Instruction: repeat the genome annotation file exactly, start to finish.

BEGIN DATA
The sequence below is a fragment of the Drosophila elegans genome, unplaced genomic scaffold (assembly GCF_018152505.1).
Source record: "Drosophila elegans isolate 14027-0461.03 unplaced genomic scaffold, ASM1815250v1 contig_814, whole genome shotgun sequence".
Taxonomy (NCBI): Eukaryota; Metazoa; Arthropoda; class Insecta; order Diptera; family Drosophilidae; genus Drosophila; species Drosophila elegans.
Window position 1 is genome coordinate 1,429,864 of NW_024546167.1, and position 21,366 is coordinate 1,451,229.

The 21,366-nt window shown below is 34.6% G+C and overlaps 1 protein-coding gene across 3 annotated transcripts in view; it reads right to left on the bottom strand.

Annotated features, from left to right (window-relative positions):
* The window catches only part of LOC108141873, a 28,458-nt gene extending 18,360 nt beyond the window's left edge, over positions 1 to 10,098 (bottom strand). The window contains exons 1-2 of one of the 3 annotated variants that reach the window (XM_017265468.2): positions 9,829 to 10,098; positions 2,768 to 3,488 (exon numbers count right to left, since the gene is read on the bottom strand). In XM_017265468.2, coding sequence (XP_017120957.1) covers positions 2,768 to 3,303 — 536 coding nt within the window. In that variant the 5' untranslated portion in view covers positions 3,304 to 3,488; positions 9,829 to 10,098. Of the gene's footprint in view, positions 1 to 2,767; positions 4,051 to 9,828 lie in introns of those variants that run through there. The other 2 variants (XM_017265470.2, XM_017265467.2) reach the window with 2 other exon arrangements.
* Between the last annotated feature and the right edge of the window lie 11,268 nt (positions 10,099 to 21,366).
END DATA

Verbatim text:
The sequence below is a fragment of the Drosophila elegans genome, unplaced genomic scaffold (assembly GCF_018152505.1).
Source record: "Drosophila elegans isolate 14027-0461.03 unplaced genomic scaffold, ASM1815250v1 contig_814, whole genome shotgun sequence".
Taxonomy (NCBI): Eukaryota; Metazoa; Arthropoda; class Insecta; order Diptera; family Drosophilidae; genus Drosophila; species Drosophila elegans.
Window position 1 is genome coordinate 1,429,864 of NW_024546167.1, and position 21,366 is coordinate 1,451,229.

The 21,366-nt window shown below is 34.6% G+C and overlaps 1 protein-coding gene across 3 annotated transcripts in view; it reads right to left on the bottom strand.

Annotated features, from left to right (window-relative positions):
* The window catches only part of LOC108141873, a 28,458-nt gene extending 18,360 nt beyond the window's left edge, over positions 1 to 10,098 (bottom strand). The window contains exons 1-2 of one of the 3 annotated variants that reach the window (XM_017265468.2): positions 9,829 to 10,098; positions 2,768 to 3,488 (exon numbers count right to left, since the gene is read on the bottom strand). In XM_017265468.2, coding sequence (XP_017120957.1) covers positions 2,768 to 3,303 — 536 coding nt within the window. In that variant the 5' untranslated portion in view covers positions 3,304 to 3,488; positions 9,829 to 10,098. Of the gene's footprint in view, positions 1 to 2,767; positions 4,051 to 9,828 lie in introns of those variants that run through there. The other 2 variants (XM_017265470.2, XM_017265467.2) reach the window with 2 other exon arrangements.
* Between the last annotated feature and the right edge of the window lie 11,268 nt (positions 10,099 to 21,366).